Farmers are hardy people—feuds exist—ghosts haunt the lives of those who live on. Face-to-face tough-guys bluff their way through gossip in the community and police interrogations, while being tormented by the spirits of those they hurt and destroyed. Superstitions abound and farmers invent their own, cleaving to habits that brought them luck before and not doing activities on particular days, as that was when something went wrong.
Three innocent people die in An Elegant Murder, two by physical violence, the other by stealth. Their killers sought money and freedom but condemned themselves to an eternity of torment.
Investigating the puzzling deaths of two pensioners on Bodmin Moor, Detective Chief Inspector Neil Kettle uncovers hidden torment, avarice, lust and violence from forty years ago, which has modern day repercussions.
It’s a long, hot summer—good for Cornwall, which depends on tourist income—but, bad for crime. The heatwave drives people mad, and two corpses are found on Bodmin Moor.
The corpse of a mysterious elderly woman is found floating in a flooded quarry. Dressed in a 1950s ballgown, she carries no identification and can’t be traced.
Days later, a burglar discovers the mummified corpse of a reclusive farmer, who’s been sitting at his kitchen table for five years. His farm is off the grid, and only a short walk from the quarry. Are the two victims connected? No one has missed them.
The farming community on Bodmin Moor is insular, not given to sharing information, something Neil knows from personal experience, having grown up on a sheep farm. Thieves are around, stealing property from remote barns and rustling livestock. Stolen to order, by armed gangs from upcountry, it’s likely that they have cooperation from locals betraying their neighbours. Farmers are guarding their animals with shotguns. It’s only a matter of time before there’s a shootout.
Not all dead cattle, deer and sheep have been taken by rustlers. A stealthy four-legged killer stalks the land: the legendary Beast of Bodmin Moor looks to be a flesh and blood exotic big cat.
a primitive landscape, unchanged for hundreds of years,
and with no CCTV cameras and weak mobile phone signals, Neil Kettle
tracks down his suspects, while becoming prey himself!
Then, another murder happens, which doesn’t fit the pattern.
A second killer has joined in.
A serial killer, known as The Watcher, is terrorising the small market town of Liskerrett, Cornwall and the surrounding area, taking victims seemingly at random and with great expertise.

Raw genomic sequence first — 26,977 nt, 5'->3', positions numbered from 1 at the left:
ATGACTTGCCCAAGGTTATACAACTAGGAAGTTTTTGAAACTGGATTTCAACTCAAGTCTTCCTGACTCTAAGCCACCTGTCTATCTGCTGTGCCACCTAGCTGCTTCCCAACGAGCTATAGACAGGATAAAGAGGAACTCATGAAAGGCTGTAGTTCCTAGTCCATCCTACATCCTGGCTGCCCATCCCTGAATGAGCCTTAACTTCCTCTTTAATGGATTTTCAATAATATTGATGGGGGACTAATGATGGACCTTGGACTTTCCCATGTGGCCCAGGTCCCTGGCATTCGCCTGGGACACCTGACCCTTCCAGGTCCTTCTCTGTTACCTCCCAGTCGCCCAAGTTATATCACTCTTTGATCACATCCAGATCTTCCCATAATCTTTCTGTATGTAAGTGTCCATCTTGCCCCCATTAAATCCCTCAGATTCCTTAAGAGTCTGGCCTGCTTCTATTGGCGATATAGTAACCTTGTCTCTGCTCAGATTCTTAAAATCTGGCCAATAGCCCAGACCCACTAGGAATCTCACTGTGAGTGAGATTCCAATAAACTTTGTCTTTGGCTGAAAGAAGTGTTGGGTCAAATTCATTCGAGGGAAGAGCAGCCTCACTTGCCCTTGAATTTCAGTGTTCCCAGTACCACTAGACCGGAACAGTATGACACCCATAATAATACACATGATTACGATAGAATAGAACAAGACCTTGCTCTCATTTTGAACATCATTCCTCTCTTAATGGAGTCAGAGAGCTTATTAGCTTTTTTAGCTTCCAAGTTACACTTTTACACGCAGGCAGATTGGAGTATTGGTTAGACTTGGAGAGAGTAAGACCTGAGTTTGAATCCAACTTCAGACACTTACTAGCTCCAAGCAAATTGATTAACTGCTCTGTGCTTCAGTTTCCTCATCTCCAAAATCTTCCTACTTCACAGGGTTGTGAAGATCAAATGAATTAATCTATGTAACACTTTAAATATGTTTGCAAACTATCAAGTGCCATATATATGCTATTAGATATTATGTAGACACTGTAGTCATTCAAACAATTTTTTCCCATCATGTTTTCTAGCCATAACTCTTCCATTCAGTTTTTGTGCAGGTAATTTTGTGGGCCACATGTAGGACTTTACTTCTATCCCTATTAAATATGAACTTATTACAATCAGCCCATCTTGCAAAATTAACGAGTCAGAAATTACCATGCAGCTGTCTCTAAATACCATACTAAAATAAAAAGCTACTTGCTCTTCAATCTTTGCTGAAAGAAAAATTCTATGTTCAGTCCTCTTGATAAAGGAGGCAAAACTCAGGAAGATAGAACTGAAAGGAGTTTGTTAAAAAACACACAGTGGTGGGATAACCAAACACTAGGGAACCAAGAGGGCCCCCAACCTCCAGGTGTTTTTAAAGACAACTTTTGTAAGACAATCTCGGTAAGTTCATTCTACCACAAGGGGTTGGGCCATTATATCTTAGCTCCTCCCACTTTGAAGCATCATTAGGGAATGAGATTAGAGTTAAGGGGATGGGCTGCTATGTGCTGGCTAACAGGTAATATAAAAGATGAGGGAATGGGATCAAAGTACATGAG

Kettle is running a major murder investigation, as he struggles with
depression, a delayed reaction to the accidental death of his wife
four years ago.
Three people have been murdered, a child, an old woman and an American tourist, all dying by different methods. The perpetrator is playing a game, one as old as time. He’s a fantasist, but is he a psychopath? His killing skills suggest military training—he might have PTSD.
A master of disguise, he never appears the same way twice when spotted in public on CCTV, imitating women and disabled war veterans. Neil’s detectives have close encounters with the killer, not realising who he is. He could be targetting them.
almost Christmas, and Liskerrett is busy with thrill-seeking ghouls,
visiting the murder scenes and hampering the hunt for a murderer who
kills perfectly. Neil and his team of detectives are under enormous
pressure to catch the killer, for Liskerrett is already being
referred to as ‘Murder Town.’
investigation becomes even more complicated, when MI5 and the FBI
take an interest. They provide Neil with useful information about the
perpetrator, but what are they keeping secret?
Neil feels isolated in command, his only friends the forensic pathologist Christie Cook, known as CC, and his father-in-law, the retired chief detective Roger Rule, an autocratic control-freak with a heart of ice. But, Roger was a highly successful murder investigator, so Neil turns to him for advice.
another murder happens, which doesn’t fit the pattern.
Astonishingly, there are only five customs and excise patrol boats operating for the entire coast of the UK, so the chances of being caught are slim.
The spark for this story came from newspaper reports about human trafficking, with illegal immigrants freed from slave labour in Cornwall. Kept prisoner by intimidation, violence and threats against their families back home, they were working for pennies as prostitutes, nail technicians and agricultural labourers. Saddled with a debt for being brought into the country, they were the cheapest of labour, open to abuse, exploitation and being murdered.